Tweeted twitter.com/#!/StackSecurity/status/82408774672977920
3 added 43 characters in body
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I can put characters in my password for which there are no keys on a keyboard. On Windows, Alt+#### (with the numpad) inserts the character for whatever code you type in.

When I put this in a password, does it pretty much guarantee that it will never be brute forced? I'm probably not the first to think of this, but am I right in guessing that attackers will never consider it worth their time to check non-keyboard characters? Is this even something they are aware of?

If that is the case, with a single non-keyboard character somewhere in your password you'd never have to worry about keeping the rest of the password strong.

I can put characters in my password for which there are no keys on a keyboard. On Windows, Alt+#### (with the numpad) inserts the character for whatever code you type in.

When I put this in a password, does it pretty much guarantee that it will never be brute forced? I'm probably not the first to think of this, but am I right in guessing that attackers will never consider it worth their time to check non-keyboard characters?

If that is the case, with a single non-keyboard character somewhere in your password you'd never have to worry about keeping the rest of the password strong.

I can put characters in my password for which there are no keys on a keyboard. On Windows, Alt+#### (with the numpad) inserts the character for whatever code you type in.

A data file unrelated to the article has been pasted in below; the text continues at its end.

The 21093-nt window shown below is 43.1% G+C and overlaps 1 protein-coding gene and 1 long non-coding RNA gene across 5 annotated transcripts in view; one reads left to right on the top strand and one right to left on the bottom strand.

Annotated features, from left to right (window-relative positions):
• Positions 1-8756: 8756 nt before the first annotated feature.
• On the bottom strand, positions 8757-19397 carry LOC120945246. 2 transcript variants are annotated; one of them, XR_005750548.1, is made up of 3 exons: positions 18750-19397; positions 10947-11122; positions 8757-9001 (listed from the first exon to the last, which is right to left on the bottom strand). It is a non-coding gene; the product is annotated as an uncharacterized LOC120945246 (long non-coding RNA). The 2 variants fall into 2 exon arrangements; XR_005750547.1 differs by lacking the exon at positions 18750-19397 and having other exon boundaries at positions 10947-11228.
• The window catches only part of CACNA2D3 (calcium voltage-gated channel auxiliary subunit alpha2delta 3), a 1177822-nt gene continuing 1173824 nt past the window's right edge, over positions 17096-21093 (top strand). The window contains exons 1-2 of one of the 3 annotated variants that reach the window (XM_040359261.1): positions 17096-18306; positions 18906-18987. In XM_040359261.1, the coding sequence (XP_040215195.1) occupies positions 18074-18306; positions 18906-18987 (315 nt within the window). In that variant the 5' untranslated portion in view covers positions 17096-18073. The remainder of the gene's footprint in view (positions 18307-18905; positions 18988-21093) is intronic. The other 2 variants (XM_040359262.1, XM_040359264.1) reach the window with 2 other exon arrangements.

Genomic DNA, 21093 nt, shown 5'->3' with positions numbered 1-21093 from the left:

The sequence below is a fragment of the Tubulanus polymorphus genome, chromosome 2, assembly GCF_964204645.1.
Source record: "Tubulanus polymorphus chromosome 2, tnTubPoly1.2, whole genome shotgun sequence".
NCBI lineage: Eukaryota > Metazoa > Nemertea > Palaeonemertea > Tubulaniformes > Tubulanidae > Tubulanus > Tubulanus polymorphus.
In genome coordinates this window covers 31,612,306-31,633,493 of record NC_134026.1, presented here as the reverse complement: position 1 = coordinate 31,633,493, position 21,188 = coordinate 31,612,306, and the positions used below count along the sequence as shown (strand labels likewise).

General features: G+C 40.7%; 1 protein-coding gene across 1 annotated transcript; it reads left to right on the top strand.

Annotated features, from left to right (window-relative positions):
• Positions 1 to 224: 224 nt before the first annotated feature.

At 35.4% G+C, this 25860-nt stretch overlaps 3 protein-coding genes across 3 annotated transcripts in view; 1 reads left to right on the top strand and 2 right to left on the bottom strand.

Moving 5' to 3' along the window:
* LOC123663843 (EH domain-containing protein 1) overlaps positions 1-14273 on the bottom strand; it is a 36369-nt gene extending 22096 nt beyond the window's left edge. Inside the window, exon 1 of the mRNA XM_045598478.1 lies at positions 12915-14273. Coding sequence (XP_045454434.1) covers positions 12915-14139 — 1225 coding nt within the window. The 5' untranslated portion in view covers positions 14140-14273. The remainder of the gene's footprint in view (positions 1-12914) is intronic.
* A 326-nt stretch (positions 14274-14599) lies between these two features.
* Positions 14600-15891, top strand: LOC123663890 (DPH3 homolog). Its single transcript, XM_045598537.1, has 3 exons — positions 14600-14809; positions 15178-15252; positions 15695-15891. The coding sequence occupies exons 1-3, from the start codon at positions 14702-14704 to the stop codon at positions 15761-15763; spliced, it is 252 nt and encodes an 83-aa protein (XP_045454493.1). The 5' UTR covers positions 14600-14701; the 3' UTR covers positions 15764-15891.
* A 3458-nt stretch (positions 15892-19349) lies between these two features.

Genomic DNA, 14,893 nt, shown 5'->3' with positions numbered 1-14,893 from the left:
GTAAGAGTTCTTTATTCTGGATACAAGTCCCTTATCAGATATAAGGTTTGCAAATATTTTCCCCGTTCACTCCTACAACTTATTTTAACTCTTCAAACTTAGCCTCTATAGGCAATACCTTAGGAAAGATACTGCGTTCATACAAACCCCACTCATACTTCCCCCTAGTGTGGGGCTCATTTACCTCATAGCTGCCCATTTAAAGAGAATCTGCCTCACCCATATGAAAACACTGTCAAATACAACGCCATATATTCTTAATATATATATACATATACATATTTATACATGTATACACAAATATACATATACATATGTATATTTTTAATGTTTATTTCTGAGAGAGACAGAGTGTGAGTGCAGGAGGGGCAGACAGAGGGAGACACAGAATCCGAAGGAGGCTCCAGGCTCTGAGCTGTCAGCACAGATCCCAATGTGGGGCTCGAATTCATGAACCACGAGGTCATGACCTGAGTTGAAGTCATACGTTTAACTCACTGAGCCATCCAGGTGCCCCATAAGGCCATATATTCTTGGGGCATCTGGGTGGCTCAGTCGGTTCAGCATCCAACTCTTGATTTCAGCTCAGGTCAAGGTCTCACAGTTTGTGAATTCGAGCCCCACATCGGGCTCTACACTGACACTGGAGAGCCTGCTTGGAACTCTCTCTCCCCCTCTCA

When I put this in a password, does it pretty much guarantee that it will never be brute forced? I'm probably not the first to think of this, but am I right in guessing that attackers will never consider it worth their time to check non-keyboard characters? Is this even something they are aware of?

If that is the case, with a single non-keyboard character somewhere in your password you'd never have to worry about keeping the rest of the password strong.

2 Nothing can be immune.
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Do non-keyboard characters make my password immuneless susceptible to brute forcing?

1
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Do non-keyboard characters make my password immune to brute forcing?

I can put characters in my password for which there are no keys on a keyboard. On Windows, Alt+#### (with the numpad) inserts the character for whatever code you type in.

When I put this in a password, does it pretty much guarantee that it will never be brute forced? I'm probably not the first to think of this, but am I right in guessing that attackers will never consider it worth their time to check non-keyboard characters?

If that is the case, with a single non-keyboard character somewhere in your password you'd never have to worry about keeping the rest of the password strong.